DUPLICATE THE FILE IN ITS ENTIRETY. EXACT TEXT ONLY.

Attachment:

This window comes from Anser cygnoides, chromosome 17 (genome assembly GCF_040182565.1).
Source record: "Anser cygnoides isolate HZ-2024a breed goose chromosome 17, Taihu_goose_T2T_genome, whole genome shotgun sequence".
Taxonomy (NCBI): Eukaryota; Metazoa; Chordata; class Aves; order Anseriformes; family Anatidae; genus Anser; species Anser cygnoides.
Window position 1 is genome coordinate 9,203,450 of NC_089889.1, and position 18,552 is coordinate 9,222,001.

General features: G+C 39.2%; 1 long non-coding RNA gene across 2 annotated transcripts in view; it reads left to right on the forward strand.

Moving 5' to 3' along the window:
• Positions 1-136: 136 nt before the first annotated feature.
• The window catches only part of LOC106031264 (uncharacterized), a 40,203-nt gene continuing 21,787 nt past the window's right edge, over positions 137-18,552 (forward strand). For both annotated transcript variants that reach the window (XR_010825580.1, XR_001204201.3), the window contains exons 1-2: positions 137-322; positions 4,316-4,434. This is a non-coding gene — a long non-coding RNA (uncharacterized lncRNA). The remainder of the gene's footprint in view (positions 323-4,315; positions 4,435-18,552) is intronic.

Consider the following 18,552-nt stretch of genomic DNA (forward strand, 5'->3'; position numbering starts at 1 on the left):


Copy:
This window comes from Anser cygnoides, chromosome 17 (genome assembly GCF_040182565.1).
Source record: "Anser cygnoides isolate HZ-2024a breed goose chromosome 17, Taihu_goose_T2T_genome, whole genome shotgun sequence".
Taxonomy (NCBI): Eukaryota; Metazoa; Chordata; class Aves; order Anseriformes; family Anatidae; genus Anser; species Anser cygnoides.
Window position 1 is genome coordinate 9,203,450 of NC_089889.1, and position 18,552 is coordinate 9,222,001.

General features: G+C 39.2%; 1 long non-coding RNA gene across 2 annotated transcripts in view; it reads left to right on the forward strand.

Moving 5' to 3' along the window:
• Positions 1-136: 136 nt before the first annotated feature.
• The window catches only part of LOC106031264 (uncharacterized), a 40,203-nt gene continuing 21,787 nt past the window's right edge, over positions 137-18,552 (forward strand). For both annotated transcript variants that reach the window (XR_010825580.1, XR_001204201.3), the window contains exons 1-2: positions 137-322; positions 4,316-4,434. This is a non-coding gene — a long non-coding RNA (uncharacterized lncRNA). The remainder of the gene's footprint in view (positions 323-4,315; positions 4,435-18,552) is intronic.

Consider the following 18,552-nt stretch of genomic DNA (forward strand, 5'->3'; position numbering starts at 1 on the left):